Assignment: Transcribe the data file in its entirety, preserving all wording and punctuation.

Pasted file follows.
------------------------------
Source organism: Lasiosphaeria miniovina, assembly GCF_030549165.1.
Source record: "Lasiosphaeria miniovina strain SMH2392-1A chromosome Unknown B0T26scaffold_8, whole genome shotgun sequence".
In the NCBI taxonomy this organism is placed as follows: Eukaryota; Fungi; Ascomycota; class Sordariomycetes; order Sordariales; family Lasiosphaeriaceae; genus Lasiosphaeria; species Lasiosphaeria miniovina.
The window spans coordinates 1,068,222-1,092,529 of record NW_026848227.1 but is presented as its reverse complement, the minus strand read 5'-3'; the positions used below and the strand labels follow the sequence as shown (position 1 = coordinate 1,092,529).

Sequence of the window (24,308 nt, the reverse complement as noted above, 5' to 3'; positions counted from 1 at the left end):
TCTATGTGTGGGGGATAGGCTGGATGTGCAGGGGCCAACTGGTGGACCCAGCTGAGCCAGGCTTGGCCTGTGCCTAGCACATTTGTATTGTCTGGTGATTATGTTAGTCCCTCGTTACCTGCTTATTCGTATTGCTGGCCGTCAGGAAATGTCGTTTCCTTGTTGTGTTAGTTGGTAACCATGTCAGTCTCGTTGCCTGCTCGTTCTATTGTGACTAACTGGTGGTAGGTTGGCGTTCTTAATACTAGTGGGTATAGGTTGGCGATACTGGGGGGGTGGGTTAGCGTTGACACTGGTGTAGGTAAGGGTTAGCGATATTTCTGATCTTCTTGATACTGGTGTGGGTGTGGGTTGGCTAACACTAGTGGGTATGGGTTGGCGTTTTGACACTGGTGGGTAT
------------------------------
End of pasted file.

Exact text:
Source organism: Lasiosphaeria miniovina, assembly GCF_030549165.1.
Source record: "Lasiosphaeria miniovina strain SMH2392-1A chromosome Unknown B0T26scaffold_8, whole genome shotgun sequence".
In the NCBI taxonomy this organism is placed as follows: Eukaryota; Fungi; Ascomycota; class Sordariomycetes; order Sordariales; family Lasiosphaeriaceae; genus Lasiosphaeria; species Lasiosphaeria miniovina.
The window spans coordinates 1,068,222-1,092,529 of record NW_026848227.1 but is presented as its reverse complement, the minus strand read 5'-3'; the positions used below and the strand labels follow the sequence as shown (position 1 = coordinate 1,092,529).

Sequence of the window (24,308 nt, the reverse complement as noted above, 5' to 3'; positions counted from 1 at the left end):
TCTATGTGTGGGGGATAGGCTGGATGTGCAGGGGCCAACTGGTGGACCCAGCTGAGCCAGGCTTGGCCTGTGCCTAGCACATTTGTATTGTCTGGTGATTATGTTAGTCCCTCGTTACCTGCTTATTCGTATTGCTGGCCGTCAGGAAATGTCGTTTCCTTGTTGTGTTAGTTGGTAACCATGTCAGTCTCGTTGCCTGCTCGTTCTATTGTGACTAACTGGTGGTAGGTTGGCGTTCTTAATACTAGTGGGTATAGGTTGGCGATACTGGGGGGGTGGGTTAGCGTTGACACTGGTGTAGGTAAGGGTTAGCGATATTTCTGATCTTCTTGATACTGGTGTGGGTGTGGGTTGGCTAACACTAGTGGGTATGGGTTGGCGTTTTGACACTGGTGGGTAT